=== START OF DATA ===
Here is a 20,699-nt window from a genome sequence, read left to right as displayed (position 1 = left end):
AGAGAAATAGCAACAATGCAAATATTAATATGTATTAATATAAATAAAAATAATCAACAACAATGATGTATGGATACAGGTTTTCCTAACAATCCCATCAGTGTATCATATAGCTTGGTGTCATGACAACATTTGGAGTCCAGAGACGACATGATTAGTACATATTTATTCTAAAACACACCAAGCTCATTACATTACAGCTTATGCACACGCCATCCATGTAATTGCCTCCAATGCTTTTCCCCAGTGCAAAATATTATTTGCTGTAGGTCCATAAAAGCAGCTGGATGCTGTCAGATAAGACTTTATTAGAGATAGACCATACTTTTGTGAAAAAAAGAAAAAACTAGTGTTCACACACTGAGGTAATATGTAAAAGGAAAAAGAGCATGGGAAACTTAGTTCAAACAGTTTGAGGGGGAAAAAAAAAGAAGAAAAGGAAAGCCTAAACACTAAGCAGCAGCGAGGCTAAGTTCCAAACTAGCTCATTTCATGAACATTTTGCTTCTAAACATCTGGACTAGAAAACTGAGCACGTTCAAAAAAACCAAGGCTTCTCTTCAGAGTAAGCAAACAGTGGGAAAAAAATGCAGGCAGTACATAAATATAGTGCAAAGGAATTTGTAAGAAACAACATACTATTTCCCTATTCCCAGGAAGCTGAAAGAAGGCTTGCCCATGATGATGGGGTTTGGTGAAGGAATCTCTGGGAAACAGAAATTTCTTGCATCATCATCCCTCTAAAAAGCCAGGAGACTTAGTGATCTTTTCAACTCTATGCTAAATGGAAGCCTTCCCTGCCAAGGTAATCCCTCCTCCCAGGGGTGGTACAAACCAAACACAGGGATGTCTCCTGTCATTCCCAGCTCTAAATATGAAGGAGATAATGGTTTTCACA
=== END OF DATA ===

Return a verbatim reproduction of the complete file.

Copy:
Here is a 20,699-nt window from a genome sequence, read left to right as displayed (position 1 = left end):
AGAGAAATAGCAACAATGCAAATATTAATATGTATTAATATAAATAAAAATAATCAACAACAATGATGTATGGATACAGGTTTTCCTAACAATCCCATCAGTGTATCATATAGCTTGGTGTCATGACAACATTTGGAGTCCAGAGACGACATGATTAGTACATATTTATTCTAAAACACACCAAGCTCATTACATTACAGCTTATGCACACGCCATCCATGTAATTGCCTCCAATGCTTTTCCCCAGTGCAAAATATTATTTGCTGTAGGTCCATAAAAGCAGCTGGATGCTGTCAGATAAGACTTTATTAGAGATAGACCATACTTTTGTGAAAAAAAGAAAAAACTAGTGTTCACACACTGAGGTAATATGTAAAAGGAAAAAGAGCATGGGAAACTTAGTTCAAACAGTTTGAGGGGGAAAAAAAAAGAAGAAAAGGAAAGCCTAAACACTAAGCAGCAGCGAGGCTAAGTTCCAAACTAGCTCATTTCATGAACATTTTGCTTCTAAACATCTGGACTAGAAAACTGAGCACGTTCAAAAAAACCAAGGCTTCTCTTCAGAGTAAGCAAACAGTGGGAAAAAAATGCAGGCAGTACATAAATATAGTGCAAAGGAATTTGTAAGAAACAACATACTATTTCCCTATTCCCAGGAAGCTGAAAGAAGGCTTGCCCATGATGATGGGGTTTGGTGAAGGAATCTCTGGGAAACAGAAATTTCTTGCATCATCATCCCTCTAAAAAGCCAGGAGACTTAGTGATCTTTTCAACTCTATGCTAAATGGAAGCCTTCCCTGCCAAGGTAATCCCTCCTCCCAGGGGTGGTACAAACCAAACACAGGGATGTCTCCTGTCATTCCCAGCTCTAAATATGAAGGAGATAATGGTTTTCACA